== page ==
Market’s post-election bounce
Q: We were wondering how the election may affect our property portfolio. Could you please explain? Bill and Charlotte – West Perth A: This should really be a two-part question.
First, how does the pre-election campaign impact your property portfolio and second, what will happen to your portfolio after the election?
In general, an election campaign tends to create even more uncertainty than usual for investors.
As a result, the market can be negatively impacted in the run-up to an election as investors adopt a more cautious than usual ‘waitand-see’ approach to their investments.
Historically, the market tends to be more buoyant after an election, whether there is a change in government or not.
This can most likely be put down to investors either appreciating the stability of a re-elected government – or being invigorated by the possibilities presented by a new government taking office.
So that is the general trend for elections, but what about the impact of this particular election on property prices?
With Labor promising a significant change to the negative gearing laws if they win office, the property market is likely to be more volatile than usual pre-election, particularly if Labor stays ahead in some polls.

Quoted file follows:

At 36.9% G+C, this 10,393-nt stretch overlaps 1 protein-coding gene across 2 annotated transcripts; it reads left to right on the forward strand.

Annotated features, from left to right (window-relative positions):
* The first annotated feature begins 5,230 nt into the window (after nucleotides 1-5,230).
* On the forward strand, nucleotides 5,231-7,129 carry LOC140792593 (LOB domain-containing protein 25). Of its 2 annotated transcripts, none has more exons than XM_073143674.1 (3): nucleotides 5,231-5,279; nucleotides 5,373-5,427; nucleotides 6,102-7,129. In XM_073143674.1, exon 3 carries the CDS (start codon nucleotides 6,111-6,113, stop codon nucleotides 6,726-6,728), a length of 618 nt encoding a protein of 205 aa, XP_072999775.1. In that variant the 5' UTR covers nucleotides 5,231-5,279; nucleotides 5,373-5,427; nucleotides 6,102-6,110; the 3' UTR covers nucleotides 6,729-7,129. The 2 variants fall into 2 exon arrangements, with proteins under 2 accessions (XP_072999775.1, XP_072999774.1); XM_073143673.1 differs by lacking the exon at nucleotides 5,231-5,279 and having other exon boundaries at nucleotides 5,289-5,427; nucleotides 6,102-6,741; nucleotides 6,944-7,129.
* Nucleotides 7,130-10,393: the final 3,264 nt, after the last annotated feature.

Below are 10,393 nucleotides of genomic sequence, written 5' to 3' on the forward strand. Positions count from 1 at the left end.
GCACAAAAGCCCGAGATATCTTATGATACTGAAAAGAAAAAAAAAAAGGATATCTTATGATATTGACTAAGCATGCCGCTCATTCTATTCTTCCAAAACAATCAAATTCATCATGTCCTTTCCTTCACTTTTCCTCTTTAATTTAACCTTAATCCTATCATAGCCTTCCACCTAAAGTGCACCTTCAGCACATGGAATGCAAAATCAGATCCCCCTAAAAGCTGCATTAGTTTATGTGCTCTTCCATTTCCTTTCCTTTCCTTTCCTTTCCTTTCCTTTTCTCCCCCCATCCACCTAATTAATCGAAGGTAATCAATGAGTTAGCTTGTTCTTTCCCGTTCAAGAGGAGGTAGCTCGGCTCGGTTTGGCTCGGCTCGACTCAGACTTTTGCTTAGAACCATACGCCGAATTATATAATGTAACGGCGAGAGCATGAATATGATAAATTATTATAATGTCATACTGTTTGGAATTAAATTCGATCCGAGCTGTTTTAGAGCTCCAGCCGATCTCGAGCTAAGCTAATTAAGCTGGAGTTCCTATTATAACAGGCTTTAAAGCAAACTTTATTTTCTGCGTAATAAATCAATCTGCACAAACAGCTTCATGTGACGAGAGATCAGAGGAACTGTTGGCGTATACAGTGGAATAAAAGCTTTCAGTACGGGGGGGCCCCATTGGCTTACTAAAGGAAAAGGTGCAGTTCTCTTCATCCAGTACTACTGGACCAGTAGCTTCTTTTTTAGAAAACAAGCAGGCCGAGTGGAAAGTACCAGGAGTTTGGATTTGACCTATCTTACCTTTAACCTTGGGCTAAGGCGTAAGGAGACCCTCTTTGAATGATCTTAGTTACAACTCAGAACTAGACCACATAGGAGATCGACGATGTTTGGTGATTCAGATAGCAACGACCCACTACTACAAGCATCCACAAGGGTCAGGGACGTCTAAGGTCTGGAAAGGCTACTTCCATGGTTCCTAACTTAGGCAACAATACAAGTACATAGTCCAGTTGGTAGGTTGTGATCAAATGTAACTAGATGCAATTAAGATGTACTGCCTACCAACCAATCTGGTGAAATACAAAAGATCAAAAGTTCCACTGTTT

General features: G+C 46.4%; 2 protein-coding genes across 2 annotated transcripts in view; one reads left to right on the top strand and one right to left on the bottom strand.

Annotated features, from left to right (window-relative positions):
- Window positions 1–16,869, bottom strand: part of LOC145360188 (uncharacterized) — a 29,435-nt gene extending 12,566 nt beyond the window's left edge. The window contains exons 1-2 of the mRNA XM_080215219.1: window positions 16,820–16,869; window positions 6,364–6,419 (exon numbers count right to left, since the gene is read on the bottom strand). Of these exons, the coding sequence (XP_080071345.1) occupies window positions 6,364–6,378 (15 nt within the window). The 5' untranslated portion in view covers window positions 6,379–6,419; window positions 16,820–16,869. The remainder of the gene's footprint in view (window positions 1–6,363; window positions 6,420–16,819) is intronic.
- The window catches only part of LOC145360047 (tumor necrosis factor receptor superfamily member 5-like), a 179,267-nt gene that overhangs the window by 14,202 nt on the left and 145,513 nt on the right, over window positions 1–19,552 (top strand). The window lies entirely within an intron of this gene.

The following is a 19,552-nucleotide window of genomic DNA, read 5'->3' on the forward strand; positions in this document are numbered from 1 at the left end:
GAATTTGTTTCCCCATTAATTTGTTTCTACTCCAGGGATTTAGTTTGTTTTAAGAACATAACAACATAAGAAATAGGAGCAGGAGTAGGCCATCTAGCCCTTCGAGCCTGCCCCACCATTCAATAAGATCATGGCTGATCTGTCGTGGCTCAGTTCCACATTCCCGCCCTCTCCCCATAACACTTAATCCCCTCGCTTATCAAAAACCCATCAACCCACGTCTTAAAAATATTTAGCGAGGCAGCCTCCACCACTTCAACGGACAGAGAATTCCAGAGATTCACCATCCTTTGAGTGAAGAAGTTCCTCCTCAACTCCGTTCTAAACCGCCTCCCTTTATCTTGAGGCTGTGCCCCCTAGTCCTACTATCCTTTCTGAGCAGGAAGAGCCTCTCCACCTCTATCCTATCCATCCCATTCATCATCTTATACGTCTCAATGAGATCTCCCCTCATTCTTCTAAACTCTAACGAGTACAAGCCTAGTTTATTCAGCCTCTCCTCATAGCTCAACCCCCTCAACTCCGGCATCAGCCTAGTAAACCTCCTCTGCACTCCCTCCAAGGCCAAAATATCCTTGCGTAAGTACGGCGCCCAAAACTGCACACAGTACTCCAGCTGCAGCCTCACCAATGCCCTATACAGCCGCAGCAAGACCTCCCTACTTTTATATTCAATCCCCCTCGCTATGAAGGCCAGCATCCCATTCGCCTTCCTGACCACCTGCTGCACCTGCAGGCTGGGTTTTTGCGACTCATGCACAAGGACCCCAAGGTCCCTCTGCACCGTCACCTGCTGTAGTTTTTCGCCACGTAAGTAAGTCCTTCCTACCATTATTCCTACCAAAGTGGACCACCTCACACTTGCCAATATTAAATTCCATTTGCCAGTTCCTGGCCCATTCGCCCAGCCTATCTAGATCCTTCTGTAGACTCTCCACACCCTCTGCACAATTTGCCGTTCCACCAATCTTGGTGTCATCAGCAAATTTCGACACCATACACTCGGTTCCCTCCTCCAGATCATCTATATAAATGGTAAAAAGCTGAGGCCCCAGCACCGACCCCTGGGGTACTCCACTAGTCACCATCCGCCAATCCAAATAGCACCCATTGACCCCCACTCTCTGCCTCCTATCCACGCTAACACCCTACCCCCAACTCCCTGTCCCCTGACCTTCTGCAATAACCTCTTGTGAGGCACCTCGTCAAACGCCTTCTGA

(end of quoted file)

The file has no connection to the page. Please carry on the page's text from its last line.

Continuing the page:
In Labor’s policy, only firsthome buyers would be able to claim tax benefits from negative gearing of existing properties.
Investors would only be able to claim for new properties. However, one of the key components of Labor’s negative gearing policy is that existing arrangements will be ‘grandfathered’ – or exempt – from the change.
While there has been a great deal of debate about whether the negative gearing changes will have a positive or negative impact on the long-term health of both the property market and the economy overall, the grandfathering proposal should prompt a great deal of activity in the property market in the short-term, with investors looking to enter the market so they can continue receiving the tax incentives currently available.
If Malcolm Turnbull wins, the likelihood of major changes to property investment regulations, and therefore the incentive for pre-change activity, will be significantly diminished.